Strangely, not one ancient text has been found anywhere in Egypt that mentions one single word about its construction.
We have an absolute lack of reports and documentation about the pyramid building process that raises several questions about the majestic structures’ history.
And just as the first pyramid of Egypt lacks mention in Egyptian history, the same thing occurs with pyramids that would be built in Egypt following the reign of Djoser.
The next successful pyramid was built by Sneferu, a king of Egypt’s Fourth Dynasty, and a man that is heralded as the greatest pyramid builder in Egypt’s history.
In fact, Sneferu is credited with building three pyramids in total. His first pyramid was the one at Meidum. It resulted in a mixture between a Step Pyramid and a smooth-sided one. Although the pyramid still stands to this day, it is badly damaged, with most of its stones having collapsed in antiquity.
It is believed that the pyramid builders experimented with the pyramid at Meidum, attempting to turn a Step Pyramid into a true, smooth-sided one.
This was almost achieved in Sneferu’s second pyramid, the Bent Pyramid at Dahshur. This is one of the most unique pyramids in Egypt not only because of its curious been appearance but it still retains most of its outer casing stones.
It was an unprecedented construction in Egypt with a total volume of 1,237,040 cubic meters (43,685,655 cu ft).
However, soon after, another pyramid would decorate the landscape at Dahshur, The Red Pyramid.
This ancient structure, also thought to have been built by Sneferu, is the pyramid that is believed to have laid down the foundations for the construction of the Great Pyramid. It is Egypt’s third-largest pyramid and the first successful smooth-sided pyramid built in Egypt.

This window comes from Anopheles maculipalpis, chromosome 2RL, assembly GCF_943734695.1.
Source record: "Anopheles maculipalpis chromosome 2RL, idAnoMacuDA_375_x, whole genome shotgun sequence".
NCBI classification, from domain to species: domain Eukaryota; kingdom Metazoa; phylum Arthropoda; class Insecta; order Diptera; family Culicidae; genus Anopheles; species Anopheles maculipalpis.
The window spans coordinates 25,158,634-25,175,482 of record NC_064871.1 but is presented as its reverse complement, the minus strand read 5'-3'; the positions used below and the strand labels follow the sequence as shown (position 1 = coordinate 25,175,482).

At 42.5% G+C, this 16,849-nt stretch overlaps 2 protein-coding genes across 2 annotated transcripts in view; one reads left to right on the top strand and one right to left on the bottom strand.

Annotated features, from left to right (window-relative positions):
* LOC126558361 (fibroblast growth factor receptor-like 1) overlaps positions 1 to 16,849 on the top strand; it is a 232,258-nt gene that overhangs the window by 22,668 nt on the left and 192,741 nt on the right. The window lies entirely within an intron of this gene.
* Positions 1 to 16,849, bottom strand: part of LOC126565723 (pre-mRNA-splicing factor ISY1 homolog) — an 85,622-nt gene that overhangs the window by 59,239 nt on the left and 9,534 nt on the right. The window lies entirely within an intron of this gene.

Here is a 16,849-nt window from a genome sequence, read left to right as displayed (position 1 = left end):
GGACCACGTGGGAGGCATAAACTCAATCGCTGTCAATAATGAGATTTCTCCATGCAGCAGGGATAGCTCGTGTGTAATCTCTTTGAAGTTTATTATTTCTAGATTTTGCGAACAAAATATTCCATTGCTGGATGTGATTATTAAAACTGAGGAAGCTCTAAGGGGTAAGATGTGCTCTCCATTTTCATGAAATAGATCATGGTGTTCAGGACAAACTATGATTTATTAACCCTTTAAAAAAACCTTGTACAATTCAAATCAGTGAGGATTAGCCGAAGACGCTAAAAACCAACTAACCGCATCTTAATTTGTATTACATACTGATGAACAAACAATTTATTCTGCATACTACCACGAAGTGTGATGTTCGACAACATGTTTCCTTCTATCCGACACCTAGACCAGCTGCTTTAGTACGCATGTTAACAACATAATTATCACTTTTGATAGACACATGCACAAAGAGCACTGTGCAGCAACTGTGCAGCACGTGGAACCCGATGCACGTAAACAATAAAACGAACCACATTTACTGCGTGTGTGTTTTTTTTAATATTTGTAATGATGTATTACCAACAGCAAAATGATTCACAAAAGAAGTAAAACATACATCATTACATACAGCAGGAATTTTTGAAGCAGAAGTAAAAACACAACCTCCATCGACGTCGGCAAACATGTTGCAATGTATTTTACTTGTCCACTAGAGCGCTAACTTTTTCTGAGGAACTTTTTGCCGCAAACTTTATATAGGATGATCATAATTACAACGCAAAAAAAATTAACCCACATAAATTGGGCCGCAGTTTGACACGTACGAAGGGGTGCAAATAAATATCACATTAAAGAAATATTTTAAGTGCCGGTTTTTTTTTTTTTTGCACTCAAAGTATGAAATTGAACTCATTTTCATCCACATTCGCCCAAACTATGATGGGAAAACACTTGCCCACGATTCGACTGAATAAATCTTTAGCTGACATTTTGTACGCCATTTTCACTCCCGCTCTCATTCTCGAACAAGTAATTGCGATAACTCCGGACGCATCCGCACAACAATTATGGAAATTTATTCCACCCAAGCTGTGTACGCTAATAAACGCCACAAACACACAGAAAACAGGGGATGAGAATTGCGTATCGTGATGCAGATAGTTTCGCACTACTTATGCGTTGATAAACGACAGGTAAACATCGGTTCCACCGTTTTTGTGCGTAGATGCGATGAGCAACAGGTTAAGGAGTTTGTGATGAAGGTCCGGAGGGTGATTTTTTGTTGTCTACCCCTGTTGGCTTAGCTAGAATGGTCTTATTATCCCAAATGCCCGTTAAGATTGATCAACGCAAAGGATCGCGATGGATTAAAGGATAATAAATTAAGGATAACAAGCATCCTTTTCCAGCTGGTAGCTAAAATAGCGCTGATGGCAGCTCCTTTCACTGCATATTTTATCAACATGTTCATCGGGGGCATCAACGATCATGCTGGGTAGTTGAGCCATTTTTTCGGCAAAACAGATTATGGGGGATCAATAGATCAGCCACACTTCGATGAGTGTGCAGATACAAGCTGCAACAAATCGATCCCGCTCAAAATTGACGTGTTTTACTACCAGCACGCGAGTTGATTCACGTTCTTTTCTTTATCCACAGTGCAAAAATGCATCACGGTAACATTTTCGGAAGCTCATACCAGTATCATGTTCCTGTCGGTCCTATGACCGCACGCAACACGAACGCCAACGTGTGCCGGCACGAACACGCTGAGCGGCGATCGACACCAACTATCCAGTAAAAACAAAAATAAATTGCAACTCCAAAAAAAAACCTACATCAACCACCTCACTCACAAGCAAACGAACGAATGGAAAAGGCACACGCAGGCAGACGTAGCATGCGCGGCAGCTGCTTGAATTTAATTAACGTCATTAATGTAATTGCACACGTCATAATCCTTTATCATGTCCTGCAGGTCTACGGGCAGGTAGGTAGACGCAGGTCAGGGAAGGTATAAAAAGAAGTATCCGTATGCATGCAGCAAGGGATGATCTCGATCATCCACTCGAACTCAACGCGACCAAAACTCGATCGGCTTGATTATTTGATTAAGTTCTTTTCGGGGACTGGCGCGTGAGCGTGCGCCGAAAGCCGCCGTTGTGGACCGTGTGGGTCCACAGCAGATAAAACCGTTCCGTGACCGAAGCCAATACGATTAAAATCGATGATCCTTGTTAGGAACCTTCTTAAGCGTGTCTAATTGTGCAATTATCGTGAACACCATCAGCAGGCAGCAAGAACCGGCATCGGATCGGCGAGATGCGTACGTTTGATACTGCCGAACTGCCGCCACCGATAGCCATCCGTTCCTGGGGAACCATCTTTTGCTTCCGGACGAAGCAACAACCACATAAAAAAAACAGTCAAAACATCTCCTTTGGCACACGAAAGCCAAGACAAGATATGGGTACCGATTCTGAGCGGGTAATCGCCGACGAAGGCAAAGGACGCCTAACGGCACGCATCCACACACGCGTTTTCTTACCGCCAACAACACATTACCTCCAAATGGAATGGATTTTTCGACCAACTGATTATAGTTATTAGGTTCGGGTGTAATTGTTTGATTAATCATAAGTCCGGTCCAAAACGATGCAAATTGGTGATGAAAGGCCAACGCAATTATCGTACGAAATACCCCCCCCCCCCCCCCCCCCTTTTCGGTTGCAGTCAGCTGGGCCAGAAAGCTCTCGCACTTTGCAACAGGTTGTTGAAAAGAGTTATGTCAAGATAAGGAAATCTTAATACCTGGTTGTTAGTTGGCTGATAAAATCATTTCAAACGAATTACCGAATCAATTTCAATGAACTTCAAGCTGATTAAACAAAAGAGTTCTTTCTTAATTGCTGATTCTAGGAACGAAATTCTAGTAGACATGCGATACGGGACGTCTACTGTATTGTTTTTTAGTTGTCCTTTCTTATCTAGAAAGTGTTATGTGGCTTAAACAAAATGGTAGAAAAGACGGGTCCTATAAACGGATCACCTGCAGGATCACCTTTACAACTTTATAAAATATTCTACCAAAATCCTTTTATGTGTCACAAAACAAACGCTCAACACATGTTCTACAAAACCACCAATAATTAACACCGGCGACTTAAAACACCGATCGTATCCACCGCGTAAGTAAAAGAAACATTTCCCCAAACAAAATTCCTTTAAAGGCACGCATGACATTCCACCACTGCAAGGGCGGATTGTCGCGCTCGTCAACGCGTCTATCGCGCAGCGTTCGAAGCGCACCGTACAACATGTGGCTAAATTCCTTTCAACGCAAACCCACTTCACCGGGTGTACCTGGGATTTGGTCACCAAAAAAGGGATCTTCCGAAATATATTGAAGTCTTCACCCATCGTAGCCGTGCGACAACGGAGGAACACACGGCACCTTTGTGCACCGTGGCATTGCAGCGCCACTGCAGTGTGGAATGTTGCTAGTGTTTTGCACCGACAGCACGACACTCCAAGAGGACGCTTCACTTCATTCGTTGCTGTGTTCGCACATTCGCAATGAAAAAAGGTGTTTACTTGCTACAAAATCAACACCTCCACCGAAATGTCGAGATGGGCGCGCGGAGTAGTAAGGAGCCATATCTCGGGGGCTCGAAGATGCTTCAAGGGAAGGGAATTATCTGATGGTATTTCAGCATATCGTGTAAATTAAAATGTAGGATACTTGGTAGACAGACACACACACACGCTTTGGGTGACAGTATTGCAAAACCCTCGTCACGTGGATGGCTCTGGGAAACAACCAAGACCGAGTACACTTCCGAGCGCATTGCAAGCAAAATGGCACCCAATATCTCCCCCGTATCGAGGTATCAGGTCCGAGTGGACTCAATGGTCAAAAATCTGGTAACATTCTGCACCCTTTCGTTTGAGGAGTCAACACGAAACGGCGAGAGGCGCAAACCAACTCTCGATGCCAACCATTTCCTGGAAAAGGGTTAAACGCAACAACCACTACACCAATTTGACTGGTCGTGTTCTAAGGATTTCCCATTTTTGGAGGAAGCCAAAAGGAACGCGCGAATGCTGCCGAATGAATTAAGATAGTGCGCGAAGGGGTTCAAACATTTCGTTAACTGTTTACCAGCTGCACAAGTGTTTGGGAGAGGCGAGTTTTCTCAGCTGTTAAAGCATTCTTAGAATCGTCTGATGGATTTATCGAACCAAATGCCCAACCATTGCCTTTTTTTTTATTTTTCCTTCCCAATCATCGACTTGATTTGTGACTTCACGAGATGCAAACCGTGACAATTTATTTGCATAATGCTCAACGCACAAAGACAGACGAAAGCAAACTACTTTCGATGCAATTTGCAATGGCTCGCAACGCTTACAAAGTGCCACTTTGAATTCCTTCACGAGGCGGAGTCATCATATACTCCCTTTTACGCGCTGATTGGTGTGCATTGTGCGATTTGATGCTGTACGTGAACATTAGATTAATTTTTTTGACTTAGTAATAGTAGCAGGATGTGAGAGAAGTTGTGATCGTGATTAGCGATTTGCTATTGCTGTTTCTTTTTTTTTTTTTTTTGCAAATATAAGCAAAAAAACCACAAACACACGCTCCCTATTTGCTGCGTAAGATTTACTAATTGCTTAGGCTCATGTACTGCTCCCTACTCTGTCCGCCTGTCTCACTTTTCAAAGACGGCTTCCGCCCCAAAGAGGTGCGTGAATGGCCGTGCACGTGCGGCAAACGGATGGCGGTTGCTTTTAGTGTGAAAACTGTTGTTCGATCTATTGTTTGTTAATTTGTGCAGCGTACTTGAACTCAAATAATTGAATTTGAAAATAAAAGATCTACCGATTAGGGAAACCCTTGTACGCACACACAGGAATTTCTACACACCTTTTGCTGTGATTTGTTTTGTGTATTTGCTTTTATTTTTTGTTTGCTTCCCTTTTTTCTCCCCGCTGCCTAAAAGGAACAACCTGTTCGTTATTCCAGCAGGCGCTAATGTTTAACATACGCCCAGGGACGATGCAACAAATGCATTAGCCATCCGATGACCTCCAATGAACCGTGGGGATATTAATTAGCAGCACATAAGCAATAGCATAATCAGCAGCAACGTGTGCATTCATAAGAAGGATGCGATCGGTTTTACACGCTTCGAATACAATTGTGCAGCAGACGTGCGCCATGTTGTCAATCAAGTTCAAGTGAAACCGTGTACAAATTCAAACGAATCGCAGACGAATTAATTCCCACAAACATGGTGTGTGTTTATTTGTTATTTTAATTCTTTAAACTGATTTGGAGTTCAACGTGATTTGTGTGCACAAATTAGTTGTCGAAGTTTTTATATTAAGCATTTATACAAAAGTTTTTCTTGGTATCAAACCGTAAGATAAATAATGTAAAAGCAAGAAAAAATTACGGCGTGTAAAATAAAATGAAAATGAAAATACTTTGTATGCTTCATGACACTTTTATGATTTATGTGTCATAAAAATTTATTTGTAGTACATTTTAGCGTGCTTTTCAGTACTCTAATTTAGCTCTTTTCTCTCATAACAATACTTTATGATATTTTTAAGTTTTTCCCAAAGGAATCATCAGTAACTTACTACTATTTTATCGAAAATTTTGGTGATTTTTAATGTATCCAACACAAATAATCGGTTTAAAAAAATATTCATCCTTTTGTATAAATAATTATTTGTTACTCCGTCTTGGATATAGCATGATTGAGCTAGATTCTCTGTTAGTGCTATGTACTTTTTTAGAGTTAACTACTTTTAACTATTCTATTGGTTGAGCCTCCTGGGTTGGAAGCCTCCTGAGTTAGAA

Curiously, just as the monuments that predate it, not one ancient text has been found to mention anything about how it was planned, designed, or built. But what if a type of ancient machine was used to build Egypt’s Pyramids.
Construction Methods Mentioned in 440 BC
Were machines really used to build Egypt’s Pyramids?
Strangely, the first-ever historical reference that has been found to mention something about the construction of the pyramid comes thousands of years after the pyramids were built, at a time when already in ancient Egypt, the pyramids were long-lost monuments built by their ancestors.
Machines were used. This is according to the father of history, Greek philosopher, historian, and writer Herodotus. In his work “The Histories,” Herodotus explains how the pyramids of Egypt were built with “machines” that (may have) helped the builders raise the massive stones into position;
The pyramid was built in steps, battlement-wise, as it is called, or, according to others, altar-wise. After laying the stones for the base, they raised the remaining stones to their places by means of machines formed of short wooden planks. The first machine raised them from the ground to the top of the first step. On this there was another machine, which received the stone upon its arrival and conveyed it to the second step, whence a third machine advanced it still higher. Either they had as many machines as there were steps in the pyramid, or possibly they had but a single machine, which, being easily moved, was transferred from tier to tier as the stone rose — both accounts are given and therefore I mention both. The upper portion of the Pyramid was finished first, then the middle and finally the part which was lowest and nearest to the ground.
No other reference has ever been found anywhere on Earth that mentions a machine, a technique, or methods by which Egypt’s pyramids were built.
This is one of the greatest historical enigma’s experts have been unable to answer.
Interestingly, it is thought that Leonardo da Vinci drew the machine described by Herodotus, which may have been used by the ancient builders of the pyramid.